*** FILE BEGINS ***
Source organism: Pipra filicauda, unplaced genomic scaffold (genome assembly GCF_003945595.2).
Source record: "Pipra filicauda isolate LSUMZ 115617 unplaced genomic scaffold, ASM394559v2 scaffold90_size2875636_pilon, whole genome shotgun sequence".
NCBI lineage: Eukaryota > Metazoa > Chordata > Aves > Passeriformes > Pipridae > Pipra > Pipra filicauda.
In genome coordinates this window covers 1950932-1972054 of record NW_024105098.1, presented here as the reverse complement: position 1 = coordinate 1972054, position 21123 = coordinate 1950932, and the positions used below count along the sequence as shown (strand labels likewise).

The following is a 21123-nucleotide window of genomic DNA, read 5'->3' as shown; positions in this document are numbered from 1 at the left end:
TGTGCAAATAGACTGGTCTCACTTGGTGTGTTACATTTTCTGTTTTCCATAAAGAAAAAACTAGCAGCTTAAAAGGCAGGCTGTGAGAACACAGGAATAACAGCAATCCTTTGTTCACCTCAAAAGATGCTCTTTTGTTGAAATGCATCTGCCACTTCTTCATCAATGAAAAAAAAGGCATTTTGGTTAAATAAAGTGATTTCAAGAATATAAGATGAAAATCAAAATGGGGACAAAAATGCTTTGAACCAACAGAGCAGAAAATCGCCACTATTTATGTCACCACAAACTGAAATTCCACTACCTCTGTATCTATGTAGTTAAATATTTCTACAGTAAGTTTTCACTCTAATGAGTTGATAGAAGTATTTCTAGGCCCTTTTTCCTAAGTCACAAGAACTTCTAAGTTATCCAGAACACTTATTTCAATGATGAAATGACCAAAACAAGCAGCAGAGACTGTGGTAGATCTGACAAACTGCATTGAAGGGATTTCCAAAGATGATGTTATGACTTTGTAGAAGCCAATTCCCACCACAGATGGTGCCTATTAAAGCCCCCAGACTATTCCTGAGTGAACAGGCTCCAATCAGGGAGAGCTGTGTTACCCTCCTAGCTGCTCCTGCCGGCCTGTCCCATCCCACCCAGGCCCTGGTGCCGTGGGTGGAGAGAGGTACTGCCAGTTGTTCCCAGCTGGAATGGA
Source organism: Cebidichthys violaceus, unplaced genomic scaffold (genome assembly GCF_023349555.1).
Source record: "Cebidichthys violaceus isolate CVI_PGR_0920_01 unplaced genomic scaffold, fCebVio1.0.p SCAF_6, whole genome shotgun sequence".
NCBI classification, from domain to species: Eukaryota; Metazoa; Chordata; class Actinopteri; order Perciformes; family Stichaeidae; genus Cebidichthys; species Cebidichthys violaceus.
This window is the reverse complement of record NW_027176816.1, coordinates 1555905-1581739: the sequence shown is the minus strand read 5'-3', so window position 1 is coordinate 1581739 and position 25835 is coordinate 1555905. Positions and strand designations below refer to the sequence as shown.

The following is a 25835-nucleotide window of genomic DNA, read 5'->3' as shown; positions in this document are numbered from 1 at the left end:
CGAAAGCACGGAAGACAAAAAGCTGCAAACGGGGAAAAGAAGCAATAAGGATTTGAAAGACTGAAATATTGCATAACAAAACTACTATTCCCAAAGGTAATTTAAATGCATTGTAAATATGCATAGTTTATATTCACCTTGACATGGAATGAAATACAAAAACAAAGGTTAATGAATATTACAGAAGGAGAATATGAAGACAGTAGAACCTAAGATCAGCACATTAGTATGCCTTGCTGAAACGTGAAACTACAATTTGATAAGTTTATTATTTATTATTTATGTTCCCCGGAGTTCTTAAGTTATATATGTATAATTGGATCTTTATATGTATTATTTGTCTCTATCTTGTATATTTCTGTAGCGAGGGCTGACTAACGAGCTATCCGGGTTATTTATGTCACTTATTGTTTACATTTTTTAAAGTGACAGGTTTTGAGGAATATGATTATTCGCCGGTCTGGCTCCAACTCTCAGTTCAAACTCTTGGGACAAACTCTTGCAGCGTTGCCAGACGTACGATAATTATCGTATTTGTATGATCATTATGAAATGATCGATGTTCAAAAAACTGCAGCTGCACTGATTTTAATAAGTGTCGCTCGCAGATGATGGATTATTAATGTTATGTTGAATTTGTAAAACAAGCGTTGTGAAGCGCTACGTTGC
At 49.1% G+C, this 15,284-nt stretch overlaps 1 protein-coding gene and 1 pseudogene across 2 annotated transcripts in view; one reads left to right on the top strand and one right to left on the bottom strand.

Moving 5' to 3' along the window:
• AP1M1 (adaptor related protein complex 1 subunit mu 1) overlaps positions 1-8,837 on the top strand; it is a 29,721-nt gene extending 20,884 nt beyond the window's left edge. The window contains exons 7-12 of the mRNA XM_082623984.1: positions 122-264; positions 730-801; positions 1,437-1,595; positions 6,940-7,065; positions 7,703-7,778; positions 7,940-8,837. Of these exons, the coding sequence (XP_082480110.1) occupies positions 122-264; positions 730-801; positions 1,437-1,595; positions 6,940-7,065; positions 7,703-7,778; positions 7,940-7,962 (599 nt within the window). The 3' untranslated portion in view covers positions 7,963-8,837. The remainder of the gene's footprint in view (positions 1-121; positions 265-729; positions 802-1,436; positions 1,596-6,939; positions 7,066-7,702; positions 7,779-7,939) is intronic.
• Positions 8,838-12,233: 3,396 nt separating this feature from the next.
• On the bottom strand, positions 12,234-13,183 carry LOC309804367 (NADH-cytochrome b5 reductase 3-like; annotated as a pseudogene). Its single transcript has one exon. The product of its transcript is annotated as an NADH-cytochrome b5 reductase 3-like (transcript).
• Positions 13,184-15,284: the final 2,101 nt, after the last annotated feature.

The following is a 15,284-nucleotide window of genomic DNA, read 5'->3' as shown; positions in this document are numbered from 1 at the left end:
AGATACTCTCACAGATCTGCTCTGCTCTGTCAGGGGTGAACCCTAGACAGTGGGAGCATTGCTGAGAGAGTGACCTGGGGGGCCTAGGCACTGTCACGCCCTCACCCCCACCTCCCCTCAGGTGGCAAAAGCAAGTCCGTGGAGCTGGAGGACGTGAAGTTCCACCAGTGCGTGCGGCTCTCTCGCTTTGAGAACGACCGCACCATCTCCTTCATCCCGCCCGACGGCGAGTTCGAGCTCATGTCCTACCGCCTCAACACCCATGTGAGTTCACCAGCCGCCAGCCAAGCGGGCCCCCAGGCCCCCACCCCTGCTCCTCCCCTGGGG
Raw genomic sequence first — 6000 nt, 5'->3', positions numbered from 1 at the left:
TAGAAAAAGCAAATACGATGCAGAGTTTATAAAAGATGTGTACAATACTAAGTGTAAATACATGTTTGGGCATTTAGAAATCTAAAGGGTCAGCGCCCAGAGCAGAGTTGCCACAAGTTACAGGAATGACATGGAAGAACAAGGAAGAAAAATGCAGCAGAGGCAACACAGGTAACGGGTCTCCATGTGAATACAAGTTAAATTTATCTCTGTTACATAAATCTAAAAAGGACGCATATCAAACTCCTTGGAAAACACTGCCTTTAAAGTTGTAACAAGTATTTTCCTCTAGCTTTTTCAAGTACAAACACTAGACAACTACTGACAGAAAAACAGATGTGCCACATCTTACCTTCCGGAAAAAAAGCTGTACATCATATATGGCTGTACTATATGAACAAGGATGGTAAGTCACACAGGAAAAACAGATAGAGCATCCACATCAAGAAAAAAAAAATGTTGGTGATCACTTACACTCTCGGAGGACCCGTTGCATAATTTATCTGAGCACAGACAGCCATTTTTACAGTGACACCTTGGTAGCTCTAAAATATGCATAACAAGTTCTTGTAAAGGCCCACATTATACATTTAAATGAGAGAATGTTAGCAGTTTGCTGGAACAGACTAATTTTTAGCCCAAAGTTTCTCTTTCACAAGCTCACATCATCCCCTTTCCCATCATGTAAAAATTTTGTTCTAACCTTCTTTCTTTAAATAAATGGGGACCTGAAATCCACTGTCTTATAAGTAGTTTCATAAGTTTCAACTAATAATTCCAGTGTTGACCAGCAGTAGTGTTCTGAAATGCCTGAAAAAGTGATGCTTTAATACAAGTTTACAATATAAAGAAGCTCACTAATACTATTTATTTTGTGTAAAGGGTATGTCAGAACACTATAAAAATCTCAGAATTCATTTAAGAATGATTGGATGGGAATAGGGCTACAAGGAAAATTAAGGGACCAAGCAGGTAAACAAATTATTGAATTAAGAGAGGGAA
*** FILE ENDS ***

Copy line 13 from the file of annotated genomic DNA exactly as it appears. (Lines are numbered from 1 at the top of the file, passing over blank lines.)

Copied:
At 49.1% G+C, this 15,284-nt stretch overlaps 1 protein-coding gene and 1 pseudogene across 2 annotated transcripts in view; one reads left to right on the top strand and one right to left on the bottom strand.